Sales of hand sanitisers soar 100x as coronavirus fears continue to spread
The coronavirus pandemic has put 199 countries across the world on high alert. So far, the disease has claimed over 25,000 lives and more than 5.5 lakh cases have been reported from across the globe.
In India, 19 lives have been lost, over 800 people have been infected, and the number of cases is increasing by the day.
One of the impacts of the spread of the deadly virus is the sudden shift in the purchasing behaviour of customers. In India, there is a sudden alarm in the approach of consumers towards self-sanitisation.
This change in the behavioural pattern among the consumers does not come as a surprise. What is surprising is to see that sanitisation and personal hygiene, which should have been a part of our daily habits, were waiting for a crisis of this magnitude to happen.
With the outbreak of coronavirus, the demand for hand-sanitisers, which is an antiseptic agent applied for preventing diseases caused by the transmission of germs and infections through hands, has seen a multifold growth.
In order to protect themselves from germs and the virus, people have started adopting precautionary measures in a big way to prevent contracting any disease and hand-sanitisers are crucial in preventing the transmission of the virus.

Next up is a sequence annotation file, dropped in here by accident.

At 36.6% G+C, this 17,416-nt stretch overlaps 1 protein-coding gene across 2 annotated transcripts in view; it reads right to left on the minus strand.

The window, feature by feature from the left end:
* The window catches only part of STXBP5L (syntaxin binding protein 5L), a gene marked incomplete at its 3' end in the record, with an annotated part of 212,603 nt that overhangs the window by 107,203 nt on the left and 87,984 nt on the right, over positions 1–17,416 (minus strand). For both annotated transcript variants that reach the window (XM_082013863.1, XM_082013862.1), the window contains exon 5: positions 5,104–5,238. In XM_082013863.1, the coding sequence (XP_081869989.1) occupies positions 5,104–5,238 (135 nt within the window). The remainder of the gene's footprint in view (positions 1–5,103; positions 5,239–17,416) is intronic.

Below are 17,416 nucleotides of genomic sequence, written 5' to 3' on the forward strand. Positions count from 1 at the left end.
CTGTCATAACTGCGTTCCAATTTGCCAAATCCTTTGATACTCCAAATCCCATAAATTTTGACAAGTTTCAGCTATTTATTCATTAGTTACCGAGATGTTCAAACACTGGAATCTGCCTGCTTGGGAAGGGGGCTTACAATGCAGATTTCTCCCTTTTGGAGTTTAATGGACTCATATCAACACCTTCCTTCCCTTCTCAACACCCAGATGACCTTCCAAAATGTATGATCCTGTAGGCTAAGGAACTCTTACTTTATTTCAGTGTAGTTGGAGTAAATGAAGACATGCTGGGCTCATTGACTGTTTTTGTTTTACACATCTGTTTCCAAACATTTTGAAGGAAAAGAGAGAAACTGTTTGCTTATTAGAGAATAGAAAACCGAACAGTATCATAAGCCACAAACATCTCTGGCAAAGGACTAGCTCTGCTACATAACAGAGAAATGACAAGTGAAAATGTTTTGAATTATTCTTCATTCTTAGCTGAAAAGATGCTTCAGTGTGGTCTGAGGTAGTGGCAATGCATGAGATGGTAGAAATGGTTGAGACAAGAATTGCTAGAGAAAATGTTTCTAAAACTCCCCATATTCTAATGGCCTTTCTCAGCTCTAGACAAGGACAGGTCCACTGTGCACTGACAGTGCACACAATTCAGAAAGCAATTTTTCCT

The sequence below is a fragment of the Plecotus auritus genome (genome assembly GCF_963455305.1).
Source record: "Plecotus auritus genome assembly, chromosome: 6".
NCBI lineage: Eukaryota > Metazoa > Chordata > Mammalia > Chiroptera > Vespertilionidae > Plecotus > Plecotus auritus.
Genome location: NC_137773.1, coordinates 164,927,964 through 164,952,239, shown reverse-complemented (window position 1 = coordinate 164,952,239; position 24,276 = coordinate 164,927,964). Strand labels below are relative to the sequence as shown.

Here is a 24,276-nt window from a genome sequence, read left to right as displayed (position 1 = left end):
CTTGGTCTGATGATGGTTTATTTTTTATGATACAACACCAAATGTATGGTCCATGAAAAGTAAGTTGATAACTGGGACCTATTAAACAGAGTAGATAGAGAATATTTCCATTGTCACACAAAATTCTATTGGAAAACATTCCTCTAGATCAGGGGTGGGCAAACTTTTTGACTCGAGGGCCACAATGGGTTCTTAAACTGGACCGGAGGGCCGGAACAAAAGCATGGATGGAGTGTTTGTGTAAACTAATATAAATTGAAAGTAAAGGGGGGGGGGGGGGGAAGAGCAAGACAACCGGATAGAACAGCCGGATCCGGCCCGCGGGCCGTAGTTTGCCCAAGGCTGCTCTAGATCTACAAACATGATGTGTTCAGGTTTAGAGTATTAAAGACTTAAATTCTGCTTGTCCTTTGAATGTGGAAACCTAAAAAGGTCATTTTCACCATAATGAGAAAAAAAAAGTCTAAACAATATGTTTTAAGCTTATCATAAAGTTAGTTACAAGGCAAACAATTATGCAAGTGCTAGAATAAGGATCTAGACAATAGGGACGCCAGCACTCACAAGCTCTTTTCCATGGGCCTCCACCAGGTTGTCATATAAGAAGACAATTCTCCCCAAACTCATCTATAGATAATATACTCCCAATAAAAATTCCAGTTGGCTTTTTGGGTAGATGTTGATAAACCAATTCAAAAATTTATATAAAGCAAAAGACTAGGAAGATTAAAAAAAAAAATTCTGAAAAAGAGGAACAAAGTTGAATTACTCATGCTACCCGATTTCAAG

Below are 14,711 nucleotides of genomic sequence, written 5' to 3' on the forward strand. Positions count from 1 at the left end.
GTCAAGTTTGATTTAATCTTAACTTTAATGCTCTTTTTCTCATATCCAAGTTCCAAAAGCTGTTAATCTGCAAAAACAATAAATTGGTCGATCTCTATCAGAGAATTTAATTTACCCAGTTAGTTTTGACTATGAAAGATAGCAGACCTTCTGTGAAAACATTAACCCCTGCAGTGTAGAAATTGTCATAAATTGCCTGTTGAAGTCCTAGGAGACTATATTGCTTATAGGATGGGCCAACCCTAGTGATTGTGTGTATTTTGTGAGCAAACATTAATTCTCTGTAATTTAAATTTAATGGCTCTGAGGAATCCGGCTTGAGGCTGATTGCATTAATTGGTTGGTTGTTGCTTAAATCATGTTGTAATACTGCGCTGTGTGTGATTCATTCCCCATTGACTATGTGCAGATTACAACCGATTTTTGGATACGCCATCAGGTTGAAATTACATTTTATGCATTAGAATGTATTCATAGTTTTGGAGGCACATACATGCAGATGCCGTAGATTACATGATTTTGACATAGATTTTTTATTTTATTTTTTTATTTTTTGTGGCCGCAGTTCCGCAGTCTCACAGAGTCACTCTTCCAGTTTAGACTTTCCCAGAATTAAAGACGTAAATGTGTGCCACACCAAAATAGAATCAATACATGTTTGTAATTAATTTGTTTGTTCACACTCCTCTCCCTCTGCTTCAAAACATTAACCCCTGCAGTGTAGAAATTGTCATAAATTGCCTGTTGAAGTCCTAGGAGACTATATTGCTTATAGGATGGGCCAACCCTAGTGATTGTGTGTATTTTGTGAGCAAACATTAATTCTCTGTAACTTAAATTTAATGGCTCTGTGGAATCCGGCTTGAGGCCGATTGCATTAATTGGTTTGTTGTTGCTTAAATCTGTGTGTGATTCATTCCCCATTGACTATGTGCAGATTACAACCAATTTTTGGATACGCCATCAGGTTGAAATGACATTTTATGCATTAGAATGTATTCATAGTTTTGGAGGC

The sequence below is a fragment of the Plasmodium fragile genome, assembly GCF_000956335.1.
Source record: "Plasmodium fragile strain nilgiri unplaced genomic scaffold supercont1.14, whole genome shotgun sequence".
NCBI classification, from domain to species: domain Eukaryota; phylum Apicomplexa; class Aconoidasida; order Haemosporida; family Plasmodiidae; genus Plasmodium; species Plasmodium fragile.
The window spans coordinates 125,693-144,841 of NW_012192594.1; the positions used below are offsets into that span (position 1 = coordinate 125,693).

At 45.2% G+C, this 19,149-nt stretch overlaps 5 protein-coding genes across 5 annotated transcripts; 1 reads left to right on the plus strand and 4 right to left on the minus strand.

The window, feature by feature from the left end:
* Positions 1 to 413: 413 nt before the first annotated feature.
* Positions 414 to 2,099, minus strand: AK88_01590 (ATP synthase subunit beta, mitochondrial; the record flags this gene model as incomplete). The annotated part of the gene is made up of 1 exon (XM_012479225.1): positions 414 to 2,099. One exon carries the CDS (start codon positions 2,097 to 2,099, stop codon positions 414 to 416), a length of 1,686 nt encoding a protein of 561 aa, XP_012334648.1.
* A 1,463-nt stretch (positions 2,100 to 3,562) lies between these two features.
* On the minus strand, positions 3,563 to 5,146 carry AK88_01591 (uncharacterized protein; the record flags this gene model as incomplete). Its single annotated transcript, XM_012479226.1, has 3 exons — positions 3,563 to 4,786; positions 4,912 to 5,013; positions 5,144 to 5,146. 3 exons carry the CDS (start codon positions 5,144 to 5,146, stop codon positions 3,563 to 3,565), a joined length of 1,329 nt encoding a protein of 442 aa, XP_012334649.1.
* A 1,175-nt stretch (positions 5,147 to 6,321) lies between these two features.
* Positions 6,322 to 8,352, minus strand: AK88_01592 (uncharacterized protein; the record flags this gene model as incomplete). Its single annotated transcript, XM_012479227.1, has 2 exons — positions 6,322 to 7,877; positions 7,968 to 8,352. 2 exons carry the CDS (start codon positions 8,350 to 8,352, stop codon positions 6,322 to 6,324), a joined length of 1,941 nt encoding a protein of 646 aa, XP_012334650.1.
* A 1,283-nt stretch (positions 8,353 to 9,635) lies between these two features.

The hand-sanitisers which were not usually seen in schools, colleges, medical stores, restaurants, bars, shopping malls, supermarkets, and other public places, have now become a common sight. Salons, offices, and even the street vendors are now seen using hand-sanitisers as a precautionary step.
The surge in demand
The first case of COVID-19 was reported in China in November 2019 after which it precariously travelled to Italy, Iran, the United States, and almost every other country, including India in January 2020.
“Hand-sanitiser was a sleepy product in India until just three months ago and now you see every second person asking for this product,” says Aishwarya Sawarna Nir, Director, Aishwarya Healthcare Group.
It didn’t take long for these hand-sanitisers to go out of stock from the markets. Talking to SMBStory, a pharmacist from Kanpur says,
“Every second person who comes to our medical store asks for a hand-sanitiser. We have seen its demand going up 100x and this is not the case in just our store, it is happening everywhere else in the country.”
This sudden rise in demand has made hand-sanitisers go out of stock from the market. Consumers are even hoarding hand-sanitisers as it has assumed the role of a ‘first-aid’ product, fearing non-availability in the market which in turn has spiked its prices.
According to various media reports, a 50ml bottle of hand-sanitiser, which is priced at Rs 60, is being sold by retailers at double the price.
Today, many people are carrying hand-sanitisers with them when they step out of their homes. The fear of coming in contact with an infected person has surged the demand for the product. According to the Industry Acr report, the hand-sanitiser market is projected to cross $2 billion by 2025.
Business opportunity for many
The spike in the demand for hand-sanitisers has created business opportunities for many entrepreneurs. In an interaction with SMBStory, Vikas Bagaria, Founder, PeeSafe says,